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Tag: juvenile justice bill

Worrying signals from Delhi’s underbelly: Juveniles being used to settle gang scores

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A frosty Winter Session: Lack of debate in Parliament makes the most populous democracy the worst

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Juvenile Justice Bill: Age of juvenile merely a small part of the new law

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Juvenile Justice Bill: Dropping the age bar is an eyewash, not a safety net for women

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Juvenile Justice Bill passed: Here’s how Rajya Sabha MPs made their respective cases

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Juvenile Justice Bill: After heated debate, public agitation, new law passed in Rajya Sabha

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For Jyoti Singh’s parents, mixed emotions as Rajya Sabha passes new law on juvenile justice

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New law will keep children and women safe in the future: Reactions to the Juvenile Justice Bill

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RS passes Juvenile Justice Bill: All you need to know about the new law

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Jyoti Singh’s parents meet Rahul seeking support for passage of Juvenile Justice Bill

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Here’s a quick guide to the crucial Juvenile Justice Bill to be discussed in RS today

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Juvenile Justice Bill will be passed today, Naqvi assures Jyoti Singh’s parents

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Delhi gangrape case: It’s about time Parliament acted on the pending Juvenile Justice Bill

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Juvenile Justice Act: In Lok Sabha, Shashi Tharoor says amended bill will embarrass govt

The central government on Wednesday moved the Juvenile Justice Amendment Bill in the Lok Sabha which, if passed, will allow children in the 16-18 age group to be tried as adults if they commit heinous crimes.

The amendment to the Juvenile Justice (Care and Protection of Children) Bill 2014 has been moved keeping in mind the increasing number of serious offences being committed by teenagers in the 16-18 years’ age group, Women and Child Development Minister Maneka Gandhi said while moving the bill.

Participating in the debate after the bill was introduced, Congress MP Shashi Tharoor said: “A majority of children in conflict with law come from illiterate and poor families. These are the ones you are trying to punish instead of giving them education.”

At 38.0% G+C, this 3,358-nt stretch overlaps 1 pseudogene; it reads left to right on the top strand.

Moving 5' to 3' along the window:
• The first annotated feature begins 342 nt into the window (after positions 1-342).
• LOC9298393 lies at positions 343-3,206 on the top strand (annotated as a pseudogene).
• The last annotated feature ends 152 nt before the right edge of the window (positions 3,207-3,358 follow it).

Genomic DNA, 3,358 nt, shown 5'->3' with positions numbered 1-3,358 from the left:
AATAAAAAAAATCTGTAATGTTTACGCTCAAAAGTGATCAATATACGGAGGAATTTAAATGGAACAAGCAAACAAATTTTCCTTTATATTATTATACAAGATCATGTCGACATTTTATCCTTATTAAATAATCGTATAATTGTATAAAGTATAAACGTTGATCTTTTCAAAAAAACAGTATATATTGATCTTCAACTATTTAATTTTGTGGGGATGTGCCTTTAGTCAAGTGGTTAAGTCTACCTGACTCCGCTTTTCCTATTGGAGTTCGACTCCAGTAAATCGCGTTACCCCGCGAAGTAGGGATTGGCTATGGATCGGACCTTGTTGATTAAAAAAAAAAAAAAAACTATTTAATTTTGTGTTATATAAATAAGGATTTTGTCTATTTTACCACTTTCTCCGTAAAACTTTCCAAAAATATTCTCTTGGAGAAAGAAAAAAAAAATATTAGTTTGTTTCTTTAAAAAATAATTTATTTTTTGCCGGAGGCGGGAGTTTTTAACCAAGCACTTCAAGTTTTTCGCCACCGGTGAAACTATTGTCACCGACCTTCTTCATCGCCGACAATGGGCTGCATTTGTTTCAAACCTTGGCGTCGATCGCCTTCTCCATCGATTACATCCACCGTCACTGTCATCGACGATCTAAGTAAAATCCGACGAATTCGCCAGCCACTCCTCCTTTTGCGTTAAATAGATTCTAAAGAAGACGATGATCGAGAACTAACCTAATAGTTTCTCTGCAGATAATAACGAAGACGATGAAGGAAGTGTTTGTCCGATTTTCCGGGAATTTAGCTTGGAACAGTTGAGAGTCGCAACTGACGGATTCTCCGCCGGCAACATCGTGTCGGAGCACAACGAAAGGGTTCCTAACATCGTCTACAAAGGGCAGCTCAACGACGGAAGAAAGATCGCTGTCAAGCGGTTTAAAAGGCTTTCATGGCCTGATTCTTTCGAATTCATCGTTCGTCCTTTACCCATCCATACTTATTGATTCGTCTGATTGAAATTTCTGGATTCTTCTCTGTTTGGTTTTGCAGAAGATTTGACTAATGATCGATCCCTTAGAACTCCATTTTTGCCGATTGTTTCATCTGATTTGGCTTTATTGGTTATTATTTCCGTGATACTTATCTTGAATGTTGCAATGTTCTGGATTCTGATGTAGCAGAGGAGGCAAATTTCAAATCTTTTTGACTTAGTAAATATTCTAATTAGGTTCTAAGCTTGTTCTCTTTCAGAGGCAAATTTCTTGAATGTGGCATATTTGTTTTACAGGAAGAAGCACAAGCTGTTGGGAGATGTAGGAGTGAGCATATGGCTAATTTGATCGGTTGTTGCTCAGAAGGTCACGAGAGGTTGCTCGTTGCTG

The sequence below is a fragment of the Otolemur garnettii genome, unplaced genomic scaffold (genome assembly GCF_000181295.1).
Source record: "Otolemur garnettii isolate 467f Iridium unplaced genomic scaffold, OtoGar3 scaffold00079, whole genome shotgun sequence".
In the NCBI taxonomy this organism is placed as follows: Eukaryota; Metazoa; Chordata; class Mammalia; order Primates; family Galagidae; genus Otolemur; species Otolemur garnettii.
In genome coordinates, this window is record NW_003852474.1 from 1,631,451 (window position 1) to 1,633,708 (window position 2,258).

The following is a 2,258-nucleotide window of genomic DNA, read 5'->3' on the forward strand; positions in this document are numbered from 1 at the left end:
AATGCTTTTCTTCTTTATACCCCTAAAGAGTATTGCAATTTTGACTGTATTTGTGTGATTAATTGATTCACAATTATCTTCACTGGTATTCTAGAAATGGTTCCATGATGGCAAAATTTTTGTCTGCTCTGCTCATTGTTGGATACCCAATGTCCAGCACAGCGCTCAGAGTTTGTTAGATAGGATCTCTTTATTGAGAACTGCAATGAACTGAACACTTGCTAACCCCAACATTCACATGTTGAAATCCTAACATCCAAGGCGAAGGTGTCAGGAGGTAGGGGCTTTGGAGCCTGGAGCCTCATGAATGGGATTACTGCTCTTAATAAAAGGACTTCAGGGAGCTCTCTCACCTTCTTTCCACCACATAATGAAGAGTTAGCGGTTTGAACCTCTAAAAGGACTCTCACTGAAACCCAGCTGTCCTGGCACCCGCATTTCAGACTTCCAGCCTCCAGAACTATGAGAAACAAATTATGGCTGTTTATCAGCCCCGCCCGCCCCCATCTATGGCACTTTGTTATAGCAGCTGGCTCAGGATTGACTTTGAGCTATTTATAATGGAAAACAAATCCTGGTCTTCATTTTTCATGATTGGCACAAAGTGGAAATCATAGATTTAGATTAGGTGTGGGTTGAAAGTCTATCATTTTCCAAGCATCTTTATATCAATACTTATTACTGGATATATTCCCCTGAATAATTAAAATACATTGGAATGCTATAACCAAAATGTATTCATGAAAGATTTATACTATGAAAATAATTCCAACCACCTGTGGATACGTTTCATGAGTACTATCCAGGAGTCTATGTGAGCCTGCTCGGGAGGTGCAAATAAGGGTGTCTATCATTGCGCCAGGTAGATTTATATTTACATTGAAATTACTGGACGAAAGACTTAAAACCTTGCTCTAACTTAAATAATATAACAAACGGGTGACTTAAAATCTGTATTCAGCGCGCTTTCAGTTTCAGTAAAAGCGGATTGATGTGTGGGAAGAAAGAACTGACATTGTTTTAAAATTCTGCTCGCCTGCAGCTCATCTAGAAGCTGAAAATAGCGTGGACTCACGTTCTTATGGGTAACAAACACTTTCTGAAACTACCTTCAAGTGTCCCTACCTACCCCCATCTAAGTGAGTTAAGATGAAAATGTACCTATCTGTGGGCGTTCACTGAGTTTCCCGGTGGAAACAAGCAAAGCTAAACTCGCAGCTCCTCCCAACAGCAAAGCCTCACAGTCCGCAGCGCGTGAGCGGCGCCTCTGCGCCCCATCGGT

Congress MP Shashi Tharoor. AFPCongress MP Shashi Tharoor. AFP

Congress MP Shashi Tharoor. AFP

He claimed that the entire concept of prevention of presumption of innocence has been done away by with.

The Congress MP who is a former diplomat and UN under secretary, addressing the Lok Sabha on Wednesday, said the amended Act will not only cause embarrassment to the government but it will also violate “United Nations Standard Minimum Rules for the Administration of Juvenile Justice, 1985 or the Beijing Rules which require a child or a young person accused of an offence to be treated differently from an adult.”

The proposed legislation, which would replace the existing Juvenile Justice Act 2000, clearly defines and classifies offences as petty, serious and heinous, and defines differentiated processes for each category.

The amendment bill further reinforces these principles through introduction of a new provision that disallows the protection from disqualification in cases where a juvenile is tried and convicted under the adult system.

The ministry of women and child development had introduced the Juvenile Justice (Care and Protection of Children) Bill 2014 in the Lok Sabha in August 2014.

The bill had been referred to the standing committee which had recommended keeping the juvenile age at 18 years.

Tharoor further added that the Bill violated the fundamental rights guaranteed under Article 14 and Article 15(3) of the Constitution, and said that of the 472 million children of the country, only 1.2% have committed crimes. And that, of these, only 2.17% had committed murder and 3.5% had committed rape. “How can we pass a law that will jeopardise the other 99.98% children in this country because the government wishes to over-react to these handful of cases,” he was quoted as saying by DNA.

Trinamool Congress MP Kakoli Ghosh Dastidar said police who are going to investigate should have women. “We should also have child psychiatrists in the juvenile justice boards.”

Biju Janata Dal’s Tathagat Satpathy said care and protection should be of prime importance and not retribution which one should look at.

“What is it that is causing the child to adopt a path of criminality, we should explore that,” he said adding that implementation of the law has been the biggest problem.

“Not a single child who is innocent should be punishment because of the ambiguity in our laws,” Satpathy said. “District boards should have the freedom to judge each and every case on individual merit.”

Moves to amend the juvenile justice act had begun immediately after the December 16, 2012, gang rape of a young girl in a moving bus in Delhi in which one of the culprits was a juvenile.

With agency inputs

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